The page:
Soft and Hard Power of South and North Korea | Sunday Observer

Soft and Hard Power of South and North Korea

18 October, 2020

In politics, or more specifically Foreign Policy, power is vital for each nation to establish itself in the global stage. Power, by traditional definitions was quantified and understood in terms of military and economic might. Hard power, in effect was the coercion of others under threat of force, economic sanctions or induced payments. While Hard power continued to be the sole source of influence in the realm of foreign policy ever since conflict was even a concept, modern society introduced a different power. Soft Power, in direct contrast to Hard Power, was the idea of a nation using positive attraction and persuasion. In essence, not forcing other nations to agree but making them want to agree.

How and which power a nation has depends on the strengths and values of each country and many nations have plenty of both, like USA and China, but there is no better example of the two extremes of Hard and Soft Power than North and South Korea, the complete opposites in foreign policy.


Quantifying Hard Power is easy as measuring how big is the military and for the Democratic People’s Republic of North Korea, the answer is very. The Korean People’s Army (KPA) is  the largest military institution in  the world with nearly  eight  million personnel, a third of its entire population. In addition to that, the development of nuclear weapons makes them, not only a relevant international power, but an international threat. However, this overreliance on Hard Power, despite having a lot of it, has significantly soured foreign relations with nearly every other country quite irreparably and has severely crippled other aspects of the country. Such as culture, which has suffered severely as all forms of art and expressions have heavy government involvement.

Soft Power is a bit more difficult to quantify but has just as much, if not more influence as Hard Power. The concept was split into three categories, cultural, ideological and institutional. South Korea, completely antithetical to the North’s approach, focused greatly on its Cultural Soft Power. South Korea is a nation that, since the 90’s, has slowly been taking over the cultural zeitgeist of modern times. South Korea is now recognised as major exporter of pop culture which has richly benefited its economy, which grew from one of the world’s poorest to having the 12th highest GDP globally. This global cultural presence they hold used to be solely dominated by the USA for the better part of a century but has since been ousted by the likes of South Korea, which along side Japan and Britain have become cultural superpowers.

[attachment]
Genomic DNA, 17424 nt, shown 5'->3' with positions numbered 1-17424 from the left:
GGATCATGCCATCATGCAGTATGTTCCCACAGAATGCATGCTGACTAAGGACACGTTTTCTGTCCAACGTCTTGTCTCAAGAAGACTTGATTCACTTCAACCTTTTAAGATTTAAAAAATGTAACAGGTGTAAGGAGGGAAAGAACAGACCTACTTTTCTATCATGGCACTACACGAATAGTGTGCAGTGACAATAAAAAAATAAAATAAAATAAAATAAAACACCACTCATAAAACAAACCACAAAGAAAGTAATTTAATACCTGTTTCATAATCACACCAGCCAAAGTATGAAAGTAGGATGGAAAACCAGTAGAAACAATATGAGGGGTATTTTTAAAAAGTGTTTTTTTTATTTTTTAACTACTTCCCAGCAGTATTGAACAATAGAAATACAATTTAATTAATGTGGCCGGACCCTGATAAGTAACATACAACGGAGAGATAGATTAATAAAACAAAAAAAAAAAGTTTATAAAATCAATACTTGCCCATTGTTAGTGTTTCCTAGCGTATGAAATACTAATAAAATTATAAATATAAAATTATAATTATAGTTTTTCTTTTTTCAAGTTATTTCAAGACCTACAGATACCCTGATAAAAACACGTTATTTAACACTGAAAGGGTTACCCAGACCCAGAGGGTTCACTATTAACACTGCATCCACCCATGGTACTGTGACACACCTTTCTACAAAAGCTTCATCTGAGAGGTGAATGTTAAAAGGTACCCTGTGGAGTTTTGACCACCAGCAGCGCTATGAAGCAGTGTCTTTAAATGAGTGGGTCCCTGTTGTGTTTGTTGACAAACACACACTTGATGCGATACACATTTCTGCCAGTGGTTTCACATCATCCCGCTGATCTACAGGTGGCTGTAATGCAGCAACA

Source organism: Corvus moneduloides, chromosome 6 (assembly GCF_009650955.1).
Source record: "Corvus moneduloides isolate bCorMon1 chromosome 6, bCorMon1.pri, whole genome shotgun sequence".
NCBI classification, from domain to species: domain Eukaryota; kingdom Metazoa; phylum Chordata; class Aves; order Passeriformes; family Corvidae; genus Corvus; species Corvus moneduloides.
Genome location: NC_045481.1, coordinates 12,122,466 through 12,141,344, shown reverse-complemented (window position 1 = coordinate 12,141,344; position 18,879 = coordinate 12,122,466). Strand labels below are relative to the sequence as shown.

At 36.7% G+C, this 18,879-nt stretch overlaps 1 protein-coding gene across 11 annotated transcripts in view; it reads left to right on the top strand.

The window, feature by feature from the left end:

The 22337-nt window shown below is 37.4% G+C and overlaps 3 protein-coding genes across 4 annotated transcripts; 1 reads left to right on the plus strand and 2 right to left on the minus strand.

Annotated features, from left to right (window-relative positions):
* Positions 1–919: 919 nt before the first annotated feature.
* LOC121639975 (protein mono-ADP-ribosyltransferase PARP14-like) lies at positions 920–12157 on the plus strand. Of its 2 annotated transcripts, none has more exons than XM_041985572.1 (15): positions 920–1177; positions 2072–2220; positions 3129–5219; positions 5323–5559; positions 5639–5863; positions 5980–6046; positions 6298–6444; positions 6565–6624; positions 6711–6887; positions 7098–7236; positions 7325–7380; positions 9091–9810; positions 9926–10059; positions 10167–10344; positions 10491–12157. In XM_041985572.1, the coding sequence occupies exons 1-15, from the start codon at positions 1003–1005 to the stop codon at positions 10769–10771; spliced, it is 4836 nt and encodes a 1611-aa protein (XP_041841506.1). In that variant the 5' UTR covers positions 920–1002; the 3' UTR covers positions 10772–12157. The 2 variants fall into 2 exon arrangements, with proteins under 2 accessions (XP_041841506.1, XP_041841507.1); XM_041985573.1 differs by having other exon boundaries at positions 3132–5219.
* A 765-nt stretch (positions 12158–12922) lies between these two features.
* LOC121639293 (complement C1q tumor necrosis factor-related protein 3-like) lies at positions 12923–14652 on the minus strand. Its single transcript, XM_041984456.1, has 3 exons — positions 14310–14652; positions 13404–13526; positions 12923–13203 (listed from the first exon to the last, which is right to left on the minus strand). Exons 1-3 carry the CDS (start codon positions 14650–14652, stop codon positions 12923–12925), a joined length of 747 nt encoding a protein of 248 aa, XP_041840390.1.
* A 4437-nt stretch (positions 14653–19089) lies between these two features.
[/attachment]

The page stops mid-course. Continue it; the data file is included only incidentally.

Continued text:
Much like its Northern  counterpart, the South Korean government also has deep involvement in its culture but while North Korea throttles and restricts its culture, the South promotes it at every opportunity, providing aid and funding for the creative industry. Thanks to international popularityof social networking and streaming services, South Korean culture and media saw exponential growth that continues to this day.

With Parasite(2019) winning Best Picture at the 92nd Academy Awards and the K-Pop giants, BTS ranked number one on Billboard’s Social 50 chart for over an year running, it is clear that this South Korean cultural takeover, or Korean Wave as it is called, has been extremely successful.

However, while Soft Power seems to be far more beneficial in modern times compared to Hard Power, there still are weaknesses. Countries with great Soft Power, while having very strong influence in foreign relations, they have little active control over another, unlike Hard Power. It is also much slower to cultivate and while South Korea is a great positive example, it is up to chance for Soft Power to develop at all. So, while Soft Power, the power of cultural influence seems stronger, only Nations that have balanced Soft and Hard Power that consistently remain the strongest.